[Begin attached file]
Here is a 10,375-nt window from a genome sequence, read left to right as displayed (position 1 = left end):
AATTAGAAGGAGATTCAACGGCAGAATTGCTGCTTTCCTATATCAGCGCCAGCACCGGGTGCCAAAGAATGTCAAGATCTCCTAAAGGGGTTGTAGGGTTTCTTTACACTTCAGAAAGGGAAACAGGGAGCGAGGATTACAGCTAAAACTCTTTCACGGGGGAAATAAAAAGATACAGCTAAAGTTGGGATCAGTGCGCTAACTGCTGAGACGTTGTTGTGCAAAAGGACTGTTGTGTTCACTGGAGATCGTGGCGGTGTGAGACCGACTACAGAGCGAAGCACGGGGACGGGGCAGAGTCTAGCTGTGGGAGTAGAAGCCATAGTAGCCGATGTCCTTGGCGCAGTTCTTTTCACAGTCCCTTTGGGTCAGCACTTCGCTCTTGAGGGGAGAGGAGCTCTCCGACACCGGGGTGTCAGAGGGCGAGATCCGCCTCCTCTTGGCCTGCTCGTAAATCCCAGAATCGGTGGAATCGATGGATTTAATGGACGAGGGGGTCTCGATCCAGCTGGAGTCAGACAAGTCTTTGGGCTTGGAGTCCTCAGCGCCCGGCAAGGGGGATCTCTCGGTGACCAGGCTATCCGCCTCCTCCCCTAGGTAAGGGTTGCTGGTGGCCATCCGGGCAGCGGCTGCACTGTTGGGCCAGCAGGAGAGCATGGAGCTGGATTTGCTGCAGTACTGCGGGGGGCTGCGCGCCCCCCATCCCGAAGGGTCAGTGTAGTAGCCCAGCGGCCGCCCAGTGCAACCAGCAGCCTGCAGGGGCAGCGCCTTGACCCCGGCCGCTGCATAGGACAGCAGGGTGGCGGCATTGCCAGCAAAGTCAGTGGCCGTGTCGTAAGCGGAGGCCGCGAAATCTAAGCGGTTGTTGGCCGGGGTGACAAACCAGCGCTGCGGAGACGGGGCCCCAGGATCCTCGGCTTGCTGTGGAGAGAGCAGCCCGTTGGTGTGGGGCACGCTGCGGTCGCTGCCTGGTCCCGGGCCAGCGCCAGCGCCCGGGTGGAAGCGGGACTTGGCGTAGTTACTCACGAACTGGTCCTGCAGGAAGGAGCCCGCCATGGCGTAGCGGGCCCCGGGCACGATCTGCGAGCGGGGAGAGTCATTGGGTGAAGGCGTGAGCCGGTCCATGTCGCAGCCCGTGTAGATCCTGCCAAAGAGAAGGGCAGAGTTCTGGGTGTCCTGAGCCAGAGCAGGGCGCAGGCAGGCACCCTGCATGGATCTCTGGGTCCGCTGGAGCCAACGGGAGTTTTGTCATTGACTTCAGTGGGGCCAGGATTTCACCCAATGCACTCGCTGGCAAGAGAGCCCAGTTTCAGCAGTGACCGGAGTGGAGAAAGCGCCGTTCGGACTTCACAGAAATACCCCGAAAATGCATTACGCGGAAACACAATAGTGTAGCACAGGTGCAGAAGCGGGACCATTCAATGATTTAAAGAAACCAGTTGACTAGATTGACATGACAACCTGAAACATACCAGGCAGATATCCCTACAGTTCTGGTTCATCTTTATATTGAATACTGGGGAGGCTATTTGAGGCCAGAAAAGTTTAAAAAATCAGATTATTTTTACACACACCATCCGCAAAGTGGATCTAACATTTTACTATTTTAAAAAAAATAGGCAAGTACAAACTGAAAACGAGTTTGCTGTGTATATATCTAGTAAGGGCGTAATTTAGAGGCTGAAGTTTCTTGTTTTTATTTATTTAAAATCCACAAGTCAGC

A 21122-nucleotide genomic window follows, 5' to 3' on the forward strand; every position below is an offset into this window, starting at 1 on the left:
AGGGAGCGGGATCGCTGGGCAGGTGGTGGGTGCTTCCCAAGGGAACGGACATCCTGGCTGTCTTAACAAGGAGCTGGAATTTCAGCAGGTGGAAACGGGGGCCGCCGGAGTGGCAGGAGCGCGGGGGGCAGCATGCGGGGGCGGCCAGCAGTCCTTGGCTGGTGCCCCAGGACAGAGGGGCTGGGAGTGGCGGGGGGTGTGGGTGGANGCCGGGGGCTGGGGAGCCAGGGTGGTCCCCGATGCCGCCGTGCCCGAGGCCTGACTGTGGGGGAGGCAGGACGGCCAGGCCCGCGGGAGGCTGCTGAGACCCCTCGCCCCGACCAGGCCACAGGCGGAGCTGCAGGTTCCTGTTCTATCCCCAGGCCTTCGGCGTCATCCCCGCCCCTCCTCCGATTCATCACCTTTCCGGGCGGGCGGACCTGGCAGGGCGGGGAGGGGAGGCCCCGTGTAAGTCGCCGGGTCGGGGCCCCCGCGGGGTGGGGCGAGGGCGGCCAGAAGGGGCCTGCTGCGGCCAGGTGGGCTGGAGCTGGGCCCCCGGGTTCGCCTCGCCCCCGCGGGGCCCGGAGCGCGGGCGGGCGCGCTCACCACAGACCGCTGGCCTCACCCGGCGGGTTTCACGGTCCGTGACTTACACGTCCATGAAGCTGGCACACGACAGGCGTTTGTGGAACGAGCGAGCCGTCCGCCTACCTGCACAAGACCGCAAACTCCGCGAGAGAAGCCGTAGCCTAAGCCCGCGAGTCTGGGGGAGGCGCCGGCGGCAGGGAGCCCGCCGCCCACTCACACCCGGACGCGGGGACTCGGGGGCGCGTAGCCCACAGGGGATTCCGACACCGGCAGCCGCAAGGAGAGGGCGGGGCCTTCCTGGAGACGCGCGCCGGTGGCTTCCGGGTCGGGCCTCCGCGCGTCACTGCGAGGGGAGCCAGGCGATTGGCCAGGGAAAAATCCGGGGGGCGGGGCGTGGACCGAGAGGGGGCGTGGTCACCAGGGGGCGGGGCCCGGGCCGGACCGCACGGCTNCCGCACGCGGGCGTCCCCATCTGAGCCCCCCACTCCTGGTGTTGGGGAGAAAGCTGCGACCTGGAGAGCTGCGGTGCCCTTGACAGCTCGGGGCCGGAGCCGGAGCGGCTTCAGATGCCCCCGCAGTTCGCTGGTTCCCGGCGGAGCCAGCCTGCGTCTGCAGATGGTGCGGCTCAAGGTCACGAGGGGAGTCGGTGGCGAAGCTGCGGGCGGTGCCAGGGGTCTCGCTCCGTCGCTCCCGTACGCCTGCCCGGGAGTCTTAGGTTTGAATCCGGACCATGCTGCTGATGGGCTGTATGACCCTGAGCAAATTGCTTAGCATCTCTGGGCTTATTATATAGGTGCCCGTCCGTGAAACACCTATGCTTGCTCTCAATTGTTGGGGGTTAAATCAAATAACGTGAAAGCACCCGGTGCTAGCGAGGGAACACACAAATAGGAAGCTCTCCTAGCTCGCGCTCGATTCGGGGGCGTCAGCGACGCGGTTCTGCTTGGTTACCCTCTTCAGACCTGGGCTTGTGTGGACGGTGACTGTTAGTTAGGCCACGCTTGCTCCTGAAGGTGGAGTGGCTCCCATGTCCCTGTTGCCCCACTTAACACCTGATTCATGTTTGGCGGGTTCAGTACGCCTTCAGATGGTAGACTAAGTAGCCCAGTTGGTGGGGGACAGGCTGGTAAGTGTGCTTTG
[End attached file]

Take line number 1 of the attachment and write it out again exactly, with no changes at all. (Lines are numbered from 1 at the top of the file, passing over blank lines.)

Here is a 10,375-nt window from a genome sequence, read left to right as displayed (position 1 = left end):